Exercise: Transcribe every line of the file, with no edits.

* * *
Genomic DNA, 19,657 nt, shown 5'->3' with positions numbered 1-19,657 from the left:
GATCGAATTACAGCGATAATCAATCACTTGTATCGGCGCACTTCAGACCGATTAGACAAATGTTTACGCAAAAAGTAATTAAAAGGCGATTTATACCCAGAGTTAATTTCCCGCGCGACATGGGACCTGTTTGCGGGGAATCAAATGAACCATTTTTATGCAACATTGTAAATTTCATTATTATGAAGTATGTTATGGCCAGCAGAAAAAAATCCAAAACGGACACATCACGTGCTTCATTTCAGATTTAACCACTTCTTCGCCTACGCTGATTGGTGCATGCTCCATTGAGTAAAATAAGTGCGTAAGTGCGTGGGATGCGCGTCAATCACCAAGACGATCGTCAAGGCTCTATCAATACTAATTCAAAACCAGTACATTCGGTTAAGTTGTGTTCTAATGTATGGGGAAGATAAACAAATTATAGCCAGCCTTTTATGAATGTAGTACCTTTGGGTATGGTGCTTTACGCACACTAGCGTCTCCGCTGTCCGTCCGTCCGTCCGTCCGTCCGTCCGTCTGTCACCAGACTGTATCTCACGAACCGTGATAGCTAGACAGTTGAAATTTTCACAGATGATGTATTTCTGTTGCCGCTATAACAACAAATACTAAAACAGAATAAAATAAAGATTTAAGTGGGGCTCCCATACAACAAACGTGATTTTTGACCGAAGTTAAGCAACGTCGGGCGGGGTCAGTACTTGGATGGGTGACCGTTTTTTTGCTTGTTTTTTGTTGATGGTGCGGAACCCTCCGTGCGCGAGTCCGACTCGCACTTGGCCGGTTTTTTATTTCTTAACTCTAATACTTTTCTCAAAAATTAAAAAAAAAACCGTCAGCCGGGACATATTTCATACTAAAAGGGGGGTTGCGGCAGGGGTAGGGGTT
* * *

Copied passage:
Genomic DNA, 19,657 nt, shown 5'->3' with positions numbered 1-19,657 from the left:
GATCGAATTACAGCGATAATCAATCACTTGTATCGGCGCACTTCAGACCGATTAGACAAATGTTTACGCAAAAAGTAATTAAAAGGCGATTTATACCCAGAGTTAATTTCCCGCGCGACATGGGACCTGTTTGCGGGGAATCAAATGAACCATTTTTATGCAACATTGTAAATTTCATTATTATGAAGTATGTTATGGCCAGCAGAAAAAAATCCAAAACGGACACATCACGTGCTTCATTTCAGATTTAACCACTTCTTCGCCTACGCTGATTGGTGCATGCTCCATTGAGTAAAATAAGTGCGTAAGTGCGTGGGATGCGCGTCAATCACCAAGACGATCGTCAAGGCTCTATCAATACTAATTCAAAACCAGTACATTCGGTTAAGTTGTGTTCTAATGTATGGGGAAGATAAACAAATTATAGCCAGCCTTTTATGAATGTAGTACCTTTGGGTATGGTGCTTTACGCACACTAGCGTCTCCGCTGTCCGTCCGTCCGTCCGTCCGTCCGTCCGTCTGTCACCAGACTGTATCTCACGAACCGTGATAGCTAGACAGTTGAAATTTTCACAGATGATGTATTTCTGTTGCCGCTATAACAACAAATACTAAAACAGAATAAAATAAAGATTTAAGTGGGGCTCCCATACAACAAACGTGATTTTTGACCGAAGTTAAGCAACGTCGGGCGGGGTCAGTACTTGGATGGGTGACCGTTTTTTTGCTTGTTTTTTGTTGATGGTGCGGAACCCTCCGTGCGCGAGTCCGACTCGCACTTGGCCGGTTTTTTATTTCTTAACTCTAATACTTTTCTCAAAAATTAAAAAAAAAACCGTCAGCCGGGACATATTTCATACTAAAAGGGGGGTTGCGGCAGGGGTAGGGGTT